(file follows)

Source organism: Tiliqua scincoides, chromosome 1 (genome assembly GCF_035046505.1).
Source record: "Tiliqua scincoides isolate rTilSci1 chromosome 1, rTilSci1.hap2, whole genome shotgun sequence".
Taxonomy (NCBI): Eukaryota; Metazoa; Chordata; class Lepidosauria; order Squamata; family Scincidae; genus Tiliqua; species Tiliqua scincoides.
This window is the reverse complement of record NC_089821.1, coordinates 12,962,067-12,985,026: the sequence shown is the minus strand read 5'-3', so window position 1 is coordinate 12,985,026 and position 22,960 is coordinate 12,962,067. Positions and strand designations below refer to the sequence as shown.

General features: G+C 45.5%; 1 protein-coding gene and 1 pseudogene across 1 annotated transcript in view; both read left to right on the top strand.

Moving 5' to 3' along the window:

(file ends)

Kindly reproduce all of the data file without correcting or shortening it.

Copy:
Source organism: Tiliqua scincoides, chromosome 1 (genome assembly GCF_035046505.1).
Source record: "Tiliqua scincoides isolate rTilSci1 chromosome 1, rTilSci1.hap2, whole genome shotgun sequence".
Taxonomy (NCBI): Eukaryota; Metazoa; Chordata; class Lepidosauria; order Squamata; family Scincidae; genus Tiliqua; species Tiliqua scincoides.
This window is the reverse complement of record NC_089821.1, coordinates 12,962,067-12,985,026: the sequence shown is the minus strand read 5'-3', so window position 1 is coordinate 12,985,026 and position 22,960 is coordinate 12,962,067. Positions and strand designations below refer to the sequence as shown.

General features: G+C 45.5%; 1 protein-coding gene and 1 pseudogene across 1 annotated transcript in view; both read left to right on the top strand.

Moving 5' to 3' along the window: